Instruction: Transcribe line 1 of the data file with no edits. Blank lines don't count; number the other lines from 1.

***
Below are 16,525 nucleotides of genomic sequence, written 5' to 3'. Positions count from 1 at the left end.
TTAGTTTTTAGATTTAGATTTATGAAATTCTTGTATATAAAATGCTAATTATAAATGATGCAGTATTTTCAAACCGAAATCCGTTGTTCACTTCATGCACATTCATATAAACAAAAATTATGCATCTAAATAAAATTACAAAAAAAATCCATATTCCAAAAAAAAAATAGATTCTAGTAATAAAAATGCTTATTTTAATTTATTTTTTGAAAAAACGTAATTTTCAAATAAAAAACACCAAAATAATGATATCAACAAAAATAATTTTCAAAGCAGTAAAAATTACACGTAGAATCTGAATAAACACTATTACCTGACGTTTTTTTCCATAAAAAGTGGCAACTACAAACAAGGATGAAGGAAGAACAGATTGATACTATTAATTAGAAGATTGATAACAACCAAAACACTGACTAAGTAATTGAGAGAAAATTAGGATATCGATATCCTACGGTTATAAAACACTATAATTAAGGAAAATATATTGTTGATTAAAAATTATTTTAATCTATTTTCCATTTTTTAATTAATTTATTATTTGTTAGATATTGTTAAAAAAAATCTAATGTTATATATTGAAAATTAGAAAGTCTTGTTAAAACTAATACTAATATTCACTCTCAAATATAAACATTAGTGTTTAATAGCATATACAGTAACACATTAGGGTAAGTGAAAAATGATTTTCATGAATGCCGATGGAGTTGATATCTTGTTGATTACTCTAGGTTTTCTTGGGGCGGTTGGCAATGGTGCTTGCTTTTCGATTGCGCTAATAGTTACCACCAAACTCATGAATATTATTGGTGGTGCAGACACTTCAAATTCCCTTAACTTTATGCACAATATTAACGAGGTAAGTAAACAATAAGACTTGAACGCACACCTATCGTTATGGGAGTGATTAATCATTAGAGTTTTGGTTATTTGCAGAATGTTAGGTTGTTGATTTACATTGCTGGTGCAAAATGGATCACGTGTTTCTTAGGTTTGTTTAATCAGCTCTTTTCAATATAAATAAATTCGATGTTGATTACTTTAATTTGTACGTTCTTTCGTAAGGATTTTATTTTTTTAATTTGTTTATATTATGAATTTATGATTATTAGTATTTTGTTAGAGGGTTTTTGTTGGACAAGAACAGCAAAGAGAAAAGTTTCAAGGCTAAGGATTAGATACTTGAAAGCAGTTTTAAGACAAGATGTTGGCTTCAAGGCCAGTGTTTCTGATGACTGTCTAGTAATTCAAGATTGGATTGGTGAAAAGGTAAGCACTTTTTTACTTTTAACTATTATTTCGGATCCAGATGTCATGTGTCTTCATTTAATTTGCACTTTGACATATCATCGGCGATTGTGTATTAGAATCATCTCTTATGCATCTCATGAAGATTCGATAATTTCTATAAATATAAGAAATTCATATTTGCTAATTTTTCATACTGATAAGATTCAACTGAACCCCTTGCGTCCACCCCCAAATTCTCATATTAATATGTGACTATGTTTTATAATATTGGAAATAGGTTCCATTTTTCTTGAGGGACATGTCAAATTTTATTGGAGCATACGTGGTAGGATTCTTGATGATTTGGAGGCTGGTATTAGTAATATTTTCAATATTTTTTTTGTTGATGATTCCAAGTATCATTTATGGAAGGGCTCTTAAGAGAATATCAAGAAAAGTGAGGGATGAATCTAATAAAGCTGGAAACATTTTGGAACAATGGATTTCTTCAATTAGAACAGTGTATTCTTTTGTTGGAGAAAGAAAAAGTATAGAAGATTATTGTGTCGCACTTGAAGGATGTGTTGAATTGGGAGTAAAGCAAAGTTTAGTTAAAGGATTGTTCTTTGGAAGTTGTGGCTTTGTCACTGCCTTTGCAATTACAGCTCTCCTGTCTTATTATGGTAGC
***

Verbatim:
Below are 16,525 nucleotides of genomic sequence, written 5' to 3'. Positions count from 1 at the left end.